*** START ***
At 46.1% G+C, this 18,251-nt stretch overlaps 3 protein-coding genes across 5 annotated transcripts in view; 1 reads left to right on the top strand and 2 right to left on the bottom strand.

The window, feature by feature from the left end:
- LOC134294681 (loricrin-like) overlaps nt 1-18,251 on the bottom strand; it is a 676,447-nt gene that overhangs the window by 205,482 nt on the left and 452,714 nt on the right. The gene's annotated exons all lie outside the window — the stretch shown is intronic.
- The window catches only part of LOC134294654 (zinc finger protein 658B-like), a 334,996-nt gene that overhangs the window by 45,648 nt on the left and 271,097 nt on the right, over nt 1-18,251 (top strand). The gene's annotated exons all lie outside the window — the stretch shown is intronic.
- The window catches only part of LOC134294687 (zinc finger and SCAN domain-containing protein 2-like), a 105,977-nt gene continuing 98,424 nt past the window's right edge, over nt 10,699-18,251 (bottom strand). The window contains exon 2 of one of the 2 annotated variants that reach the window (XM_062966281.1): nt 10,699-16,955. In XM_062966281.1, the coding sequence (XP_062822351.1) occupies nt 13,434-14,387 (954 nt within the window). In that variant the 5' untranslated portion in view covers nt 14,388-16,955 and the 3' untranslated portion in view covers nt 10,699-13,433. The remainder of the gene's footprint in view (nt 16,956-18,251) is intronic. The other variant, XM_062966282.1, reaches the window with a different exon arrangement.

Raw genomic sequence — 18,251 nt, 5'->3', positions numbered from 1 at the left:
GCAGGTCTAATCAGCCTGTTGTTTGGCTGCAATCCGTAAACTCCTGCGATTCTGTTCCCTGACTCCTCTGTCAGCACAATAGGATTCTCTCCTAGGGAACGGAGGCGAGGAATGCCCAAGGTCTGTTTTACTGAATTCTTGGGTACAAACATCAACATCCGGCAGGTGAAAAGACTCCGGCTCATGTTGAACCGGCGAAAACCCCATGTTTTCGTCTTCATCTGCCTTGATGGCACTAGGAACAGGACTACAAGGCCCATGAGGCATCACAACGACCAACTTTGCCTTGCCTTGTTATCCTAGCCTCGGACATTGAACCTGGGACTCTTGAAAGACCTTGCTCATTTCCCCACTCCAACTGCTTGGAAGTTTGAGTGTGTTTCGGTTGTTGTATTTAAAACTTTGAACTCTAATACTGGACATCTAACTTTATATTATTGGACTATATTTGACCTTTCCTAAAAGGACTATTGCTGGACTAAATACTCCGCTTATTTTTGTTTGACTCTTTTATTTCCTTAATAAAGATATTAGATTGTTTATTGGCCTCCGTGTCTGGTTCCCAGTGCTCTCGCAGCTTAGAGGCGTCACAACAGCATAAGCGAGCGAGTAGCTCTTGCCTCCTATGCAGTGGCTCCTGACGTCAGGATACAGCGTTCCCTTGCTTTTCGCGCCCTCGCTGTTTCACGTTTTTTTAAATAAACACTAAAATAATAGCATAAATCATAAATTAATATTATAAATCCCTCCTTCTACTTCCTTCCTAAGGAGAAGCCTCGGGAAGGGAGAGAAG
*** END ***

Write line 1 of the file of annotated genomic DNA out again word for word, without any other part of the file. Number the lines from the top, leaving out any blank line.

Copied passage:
At 46.1% G+C, this 18,251-nt stretch overlaps 3 protein-coding genes across 5 annotated transcripts in view; 1 reads left to right on the top strand and 2 right to left on the bottom strand.